Sunday, December 15, 2013

Q&A With Author Jesse Sostrin


Q&A with Jesse Sostrin
author of
Beyond the Job Description

Question:  What does the title of your book mean and what’s the truth about what employers really expect that is never written in job descriptions? 

Sostrin:  Beyond the Job Description represents two fundamental truths about the world of work. First, whether we realize it or not, our standard job descriptions only tell part of the story about the demands we face at work. In addition to the tasks and activities we have to perform, there are countless other challenges to getting great work done.  

The second meaning has to do with the need for all of us to stand out in a crowded job market and do what is necessary to stay relevant in careers that keep getting longer. To do that you have to go "beyond the job description" and identify unique ways to contribute increasing value to your team and organization. 

Question:  How can employees discover the true demands or “double reality” of their job? 

Sostrin:  Far too many people discover their “job-within-the-job” through trial and error over time (and they end up with the scars to prove it). With focused attention, the framework of six core questions I developed to expose the “double reality” of work can be used to look within your known responsibilities and pinpoint the vital purpose, value added contributions, and hidden challenges that – if addressed – can set you apart. 

Question:  What is the “hidden curriculum at work”? 

Sostrin:  A hidden curriculum exists anytime there are two simultaneous challenges where one is visible, clear, and understood and the other is concealed, ambiguous, and undefined.
For example, professional athletes master the fundamentals of their sport and excel at the highest level on the court or field of play . . . but they still have to learn how to deal with wealth, fame, and the many other challenges and distractions that come with professional sports.
And, when children enter school, they have to master the educational standards in their curriculum... but, reading, math, and science lessons do not prepare them for the peer pressure, social dynamics, and developmental challenges of youth that they inevitably face. In the same way, there is a hidden curriculum of work® that we all encounter. 

Question:  What is the “Mutual Agenda” and why is it so rare for employees and managers to share one? 

Sostrin:  Individuals and organizations are stuck with each other. The reality is that you cannot have organizations without employees, and the role of individual employees is to align their contributions with the intended purpose of the organization. To succeed in the world of work you have to operate within the mutual agenda where these two factors intersect.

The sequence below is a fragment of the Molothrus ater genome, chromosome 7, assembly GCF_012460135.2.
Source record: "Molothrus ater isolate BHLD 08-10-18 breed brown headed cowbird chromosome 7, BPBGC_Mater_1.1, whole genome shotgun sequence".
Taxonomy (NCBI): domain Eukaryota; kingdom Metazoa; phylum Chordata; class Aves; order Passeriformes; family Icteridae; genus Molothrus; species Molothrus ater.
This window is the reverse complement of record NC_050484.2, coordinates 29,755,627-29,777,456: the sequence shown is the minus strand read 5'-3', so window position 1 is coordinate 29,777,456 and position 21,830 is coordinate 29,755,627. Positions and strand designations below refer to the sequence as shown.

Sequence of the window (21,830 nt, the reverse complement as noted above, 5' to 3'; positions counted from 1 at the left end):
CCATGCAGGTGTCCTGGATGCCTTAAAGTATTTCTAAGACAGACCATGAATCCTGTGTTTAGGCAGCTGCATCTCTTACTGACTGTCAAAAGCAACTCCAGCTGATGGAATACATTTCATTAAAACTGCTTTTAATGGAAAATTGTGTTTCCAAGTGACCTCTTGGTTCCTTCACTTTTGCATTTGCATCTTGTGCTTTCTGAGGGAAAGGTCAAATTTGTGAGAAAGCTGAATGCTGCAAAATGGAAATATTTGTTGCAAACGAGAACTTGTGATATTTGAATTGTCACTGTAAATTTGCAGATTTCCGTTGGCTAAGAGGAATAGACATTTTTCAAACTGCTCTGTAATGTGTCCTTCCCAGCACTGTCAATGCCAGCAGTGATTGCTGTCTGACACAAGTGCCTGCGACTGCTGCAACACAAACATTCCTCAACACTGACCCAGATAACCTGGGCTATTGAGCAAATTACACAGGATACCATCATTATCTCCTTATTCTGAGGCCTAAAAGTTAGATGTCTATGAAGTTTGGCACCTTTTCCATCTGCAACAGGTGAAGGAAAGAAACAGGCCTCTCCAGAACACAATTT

The mutual agenda defines this powerful space where individual goals and desired contributions overlap with organizational objectives. Individual contributors, managers, and senior leaders can discover the mutual agenda where their own career aspirations and hopes for a productive working life you seek can align with the specific needs of the organization. 

Question:  How can you pinpoint the “Mutual Agenda” and align your skills, interests, knowledge and passion to the goals of your team or organization?  

Sostrin:  Employees can identify the mutual agenda by first understanding what matters to them (it’s harder than it sounds). Discovering your “job-within-the-job” gives you a clear picture of your vital purpose and value added contributions.
Once you translate these into goals for the working life you want, you’re ready to bring your personal priorities to the table. Next, it is a matter of understanding the stated goals of the team and organization, then deeply engaging in ways that allow you to anticipate how those priorities may evolve.
Adjusting and continuously aligning your own hopes, passions, and talent with the evolving needs of organization can make you future-proof and give you a path toward a long, successful career.  

Question:  How can managers help employees achieve this? 

Sostrin:  Managers can help define the mutual agenda for their direct reports by investing time and attention into knowing what they care about. When there is a sever mismatch between individual contributions and team needs, the good employees will usually jump ship to find a better alignment, while the struggling employees may quit (and forget to tell you).
Specifically, when a manager helps an employee to carefully define and embrace their purpose, contributions, and capabilities, they deliver a supportive relationship that is itself the first step toward the mutual agenda.
Question:  As companies face change and disruption, how can managers keep their people aligned around the right goals and priorities as they shift? 

Sostrin:  To keep people aligned around priorities and key actions, Managers can use a straightforward framework to track three interrelated elements in real time:
  • Context
  • Goals
  • Gaps